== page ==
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Care2 Impact Prize Nominees
Members of the NTEN community:
We invite you to cast your vote below to help pick this year's winner of the third annual Care2 Impact Prize, which recognizes individuals in the nonprofit sector who have made an outstanding impact on the field of online advocacy, online fundraising or both.
To cast your vote, just scroll down on this page and click on the "plus" sign below the candidate you think should win. Note that you are limited to voting for ONE candidate only.
The winner will receive a cash award of $1,000, plus Care2 will donate an additional $1,000 to their favorite charity. The prize will be awarded on Saturday, April 13th at the Nonprofit Technology Conference (NTC), during the awards luncheon.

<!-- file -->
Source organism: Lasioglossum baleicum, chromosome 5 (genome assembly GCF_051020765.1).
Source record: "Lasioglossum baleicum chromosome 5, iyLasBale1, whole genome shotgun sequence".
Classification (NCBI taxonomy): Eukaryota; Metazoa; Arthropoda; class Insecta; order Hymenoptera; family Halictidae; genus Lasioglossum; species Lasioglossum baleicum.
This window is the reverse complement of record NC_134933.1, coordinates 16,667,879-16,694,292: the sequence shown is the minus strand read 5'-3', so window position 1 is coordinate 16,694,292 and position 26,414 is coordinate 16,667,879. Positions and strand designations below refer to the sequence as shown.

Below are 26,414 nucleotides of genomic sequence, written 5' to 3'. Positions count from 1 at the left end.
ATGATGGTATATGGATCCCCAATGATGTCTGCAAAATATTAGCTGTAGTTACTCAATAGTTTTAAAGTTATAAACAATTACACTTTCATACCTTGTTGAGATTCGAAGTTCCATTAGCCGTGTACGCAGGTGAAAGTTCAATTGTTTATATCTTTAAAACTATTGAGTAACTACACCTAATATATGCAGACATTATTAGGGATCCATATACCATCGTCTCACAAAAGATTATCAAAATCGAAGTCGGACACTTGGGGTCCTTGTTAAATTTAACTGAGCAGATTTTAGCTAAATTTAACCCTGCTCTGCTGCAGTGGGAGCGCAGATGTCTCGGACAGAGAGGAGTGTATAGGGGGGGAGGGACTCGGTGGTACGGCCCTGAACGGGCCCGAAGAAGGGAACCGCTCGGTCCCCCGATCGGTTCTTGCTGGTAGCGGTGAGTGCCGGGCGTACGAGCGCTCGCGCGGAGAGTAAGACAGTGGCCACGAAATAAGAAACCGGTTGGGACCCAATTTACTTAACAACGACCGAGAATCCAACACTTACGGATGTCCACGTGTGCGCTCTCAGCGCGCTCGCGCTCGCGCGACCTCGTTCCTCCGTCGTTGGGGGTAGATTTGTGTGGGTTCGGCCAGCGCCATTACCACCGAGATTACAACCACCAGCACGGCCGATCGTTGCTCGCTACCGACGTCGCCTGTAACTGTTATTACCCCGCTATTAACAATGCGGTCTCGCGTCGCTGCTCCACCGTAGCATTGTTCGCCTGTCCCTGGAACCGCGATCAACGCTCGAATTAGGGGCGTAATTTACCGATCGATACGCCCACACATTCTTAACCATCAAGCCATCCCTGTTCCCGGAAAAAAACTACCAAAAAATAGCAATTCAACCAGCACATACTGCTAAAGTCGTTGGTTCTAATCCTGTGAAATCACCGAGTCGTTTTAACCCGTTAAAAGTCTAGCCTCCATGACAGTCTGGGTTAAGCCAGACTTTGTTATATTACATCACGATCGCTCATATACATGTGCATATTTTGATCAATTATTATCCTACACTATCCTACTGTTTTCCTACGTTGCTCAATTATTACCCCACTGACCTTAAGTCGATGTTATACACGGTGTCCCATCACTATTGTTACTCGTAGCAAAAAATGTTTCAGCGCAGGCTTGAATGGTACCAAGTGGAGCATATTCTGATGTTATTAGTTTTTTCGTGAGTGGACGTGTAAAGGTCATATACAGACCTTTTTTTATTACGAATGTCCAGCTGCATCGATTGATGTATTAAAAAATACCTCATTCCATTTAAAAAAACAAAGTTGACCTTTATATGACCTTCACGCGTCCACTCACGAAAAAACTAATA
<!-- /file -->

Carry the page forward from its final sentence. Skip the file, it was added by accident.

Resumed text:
The deadline to vote is noon (Pacific Time) on Wednesday, April 10th. Any member of the NTEN community is welcome to vote, but only one vote per person will be counted.
FYI, the five nominees were selected (out of a pool of 20+ nonprofit sector leaders initially considered) by a panel of distinguished judges representing Amnesty International, NTEN, Donor Digital, Engaging Networks and Care2.
The judges considered four main criteria in picking these finalists.
- Innovation. Has this person introduced valuable new ideas and approaches to the nonprofit sector?
- Influence. Has this person’s work produced a ripple effect to influence and benefit other professionals in the sector?
- “Impact Delta.” Is there a quantifiably large difference between the “before” and the “after” of this person’s work – measurable in fundraising dollars, or the quantity and quality of advocacy victories won, or the number of citizens participating in a cause? [Note that a proportionally large impact at a small organization is just as important as a big impact at a large organization.]